Ben Franklin was quoted as saying “There are no gains without pains” but in my lifetime, it was Jane Fonda, circa 1982, who popularized the saying “no pain, no gain” in her exercise videos. It spread quickly from step aerobics and athletics to just about every endeavor, and became the silent credo of a generation. In short: if you want to get somewhere, do something, or be someone, discomfort is part of the deal. Plan for it. Expect it. Your progress is directly proportional to your suffering.
As with so many other things- from trends in fashion to politics- we eventually swing from one extreme to the other. Here we are in 2023. We live in a time where discomfort is seen as the enemy. We’ve built our entire lives around comfort and convenience. Warnings are everywhere to prevent us from ever being triggered. Our ability to withstand even small inconveniences is severely diminished. We live sanitized lives, in which anything we could ever need or want can be delivered to our doorsteps in a couple of days— or even hours. It’s not just about no pain, it’s about ease and comfort, at all costs.
We Americans spend about 90% of our lives inside perfectly climate controlled environments. We are never hungry. We have multiple digital devices on hand at all times to keep us perpetually entertained and never bored. We are- perhaps more than ever- extremely attached to what we like and what we want (rāga). And we do not want discomfort. We are very happy in the center of our comfort zones.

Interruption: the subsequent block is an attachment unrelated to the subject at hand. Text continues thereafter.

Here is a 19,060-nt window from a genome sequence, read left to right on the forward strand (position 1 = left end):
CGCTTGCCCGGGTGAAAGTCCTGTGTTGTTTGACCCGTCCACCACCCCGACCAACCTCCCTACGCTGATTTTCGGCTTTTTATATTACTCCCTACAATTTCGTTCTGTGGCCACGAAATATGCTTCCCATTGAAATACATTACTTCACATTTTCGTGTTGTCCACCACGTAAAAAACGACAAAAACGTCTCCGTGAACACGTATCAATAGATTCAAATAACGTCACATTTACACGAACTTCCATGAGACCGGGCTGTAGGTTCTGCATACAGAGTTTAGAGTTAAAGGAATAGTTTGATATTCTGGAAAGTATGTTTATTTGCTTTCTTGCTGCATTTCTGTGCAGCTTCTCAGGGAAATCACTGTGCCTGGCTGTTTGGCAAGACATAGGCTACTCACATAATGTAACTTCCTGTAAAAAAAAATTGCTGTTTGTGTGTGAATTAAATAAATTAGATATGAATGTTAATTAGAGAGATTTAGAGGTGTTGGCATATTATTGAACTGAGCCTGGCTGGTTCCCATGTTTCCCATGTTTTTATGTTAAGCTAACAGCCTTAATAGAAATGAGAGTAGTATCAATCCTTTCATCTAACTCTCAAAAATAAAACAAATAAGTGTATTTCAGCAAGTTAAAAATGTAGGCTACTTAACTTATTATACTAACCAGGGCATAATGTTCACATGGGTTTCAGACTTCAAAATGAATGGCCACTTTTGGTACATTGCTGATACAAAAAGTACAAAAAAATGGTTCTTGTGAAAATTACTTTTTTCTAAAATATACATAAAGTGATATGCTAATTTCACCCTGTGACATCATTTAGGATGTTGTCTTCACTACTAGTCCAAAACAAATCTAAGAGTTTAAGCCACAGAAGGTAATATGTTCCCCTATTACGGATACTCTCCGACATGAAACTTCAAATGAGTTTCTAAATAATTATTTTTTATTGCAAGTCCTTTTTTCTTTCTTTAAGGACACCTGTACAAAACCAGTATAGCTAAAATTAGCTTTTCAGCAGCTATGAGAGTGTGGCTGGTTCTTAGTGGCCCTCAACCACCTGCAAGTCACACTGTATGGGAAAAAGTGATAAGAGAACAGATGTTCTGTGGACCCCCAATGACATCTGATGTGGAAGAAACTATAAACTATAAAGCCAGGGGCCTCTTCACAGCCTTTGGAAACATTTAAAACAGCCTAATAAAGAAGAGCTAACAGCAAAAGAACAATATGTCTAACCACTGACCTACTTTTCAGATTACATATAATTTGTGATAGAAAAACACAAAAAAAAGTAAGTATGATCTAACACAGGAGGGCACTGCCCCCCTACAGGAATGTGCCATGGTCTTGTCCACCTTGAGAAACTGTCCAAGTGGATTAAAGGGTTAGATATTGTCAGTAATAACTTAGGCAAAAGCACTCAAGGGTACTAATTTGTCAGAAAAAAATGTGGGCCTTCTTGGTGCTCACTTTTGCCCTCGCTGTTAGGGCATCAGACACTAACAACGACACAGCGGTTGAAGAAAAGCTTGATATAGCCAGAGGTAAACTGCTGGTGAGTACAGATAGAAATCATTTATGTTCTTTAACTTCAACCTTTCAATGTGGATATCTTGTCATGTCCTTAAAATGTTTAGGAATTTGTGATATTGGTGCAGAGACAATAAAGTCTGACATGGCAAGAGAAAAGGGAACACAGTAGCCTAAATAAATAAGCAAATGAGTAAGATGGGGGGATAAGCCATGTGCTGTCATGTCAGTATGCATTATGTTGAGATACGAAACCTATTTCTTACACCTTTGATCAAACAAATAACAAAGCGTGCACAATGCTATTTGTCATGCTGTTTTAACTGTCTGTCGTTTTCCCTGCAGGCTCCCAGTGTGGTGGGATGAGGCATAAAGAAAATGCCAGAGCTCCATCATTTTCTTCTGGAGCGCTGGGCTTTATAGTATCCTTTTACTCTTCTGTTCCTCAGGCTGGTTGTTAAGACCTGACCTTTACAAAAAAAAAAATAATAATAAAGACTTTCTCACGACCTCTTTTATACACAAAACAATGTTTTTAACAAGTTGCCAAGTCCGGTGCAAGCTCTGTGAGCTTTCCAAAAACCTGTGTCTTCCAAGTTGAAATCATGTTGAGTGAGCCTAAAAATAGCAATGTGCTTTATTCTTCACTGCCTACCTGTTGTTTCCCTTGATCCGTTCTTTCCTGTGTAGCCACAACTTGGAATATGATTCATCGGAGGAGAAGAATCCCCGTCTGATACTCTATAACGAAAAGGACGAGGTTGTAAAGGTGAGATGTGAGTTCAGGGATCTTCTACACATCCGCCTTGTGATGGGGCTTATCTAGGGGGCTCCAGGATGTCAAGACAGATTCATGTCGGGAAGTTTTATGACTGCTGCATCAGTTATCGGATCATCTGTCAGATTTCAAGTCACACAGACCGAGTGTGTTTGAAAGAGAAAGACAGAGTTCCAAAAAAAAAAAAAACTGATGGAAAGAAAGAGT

Earlier this year, I shared some takeaways from a silent meditation retreat I’d been on, and one of the biggest ones was discomfort is not the enemy. It’s something I’ve thought about a lot since then. I’ve written about it, talked about it, and made some personal changes with this in mind. Maybe you’re already on board, or maybe you’re wondering what’s the problem with our cush and comfy lives?
The truth is, nothing all that great arises from within our personal comfort bubbles. In his book, The Comfort Crisis, Michael Easter goes on quite a bit about what we’ve lost and continue to lose in our quest to have all the things, all the time, just the way we like them. The longer we reside within our little worlds of entertainment and ease, the duller, smaller, less vibrant and adaptable we become. I’d contend that most of the good stuff is only accessible when we step out of the known, the preferred, the comfortable, and press beyond the edges of our preferences.
A few questions to consider:
What are some things that could be really good for you if you’d get right with a little discomfort? (hello, extended meditation practice, consistent functional fitness program, healthy eating plan)
What are little ways you could mix up your daily routines to create even the smallest bit of friction (tāpas) to push into the edges of your comfort? (cold showers/cold plunging, intermittent fasting, regular, extended times with no screens in sight)
For you, where is the middle ground between “no pain, no gain” and never being uncomfortable, bored, or going without? What betterment- or even greatness- might be waiting for us all if we could better tolerate a little discomfort and expand into the technicolor world just beyond our greyscale comfort zones?
Try it out. See what happens.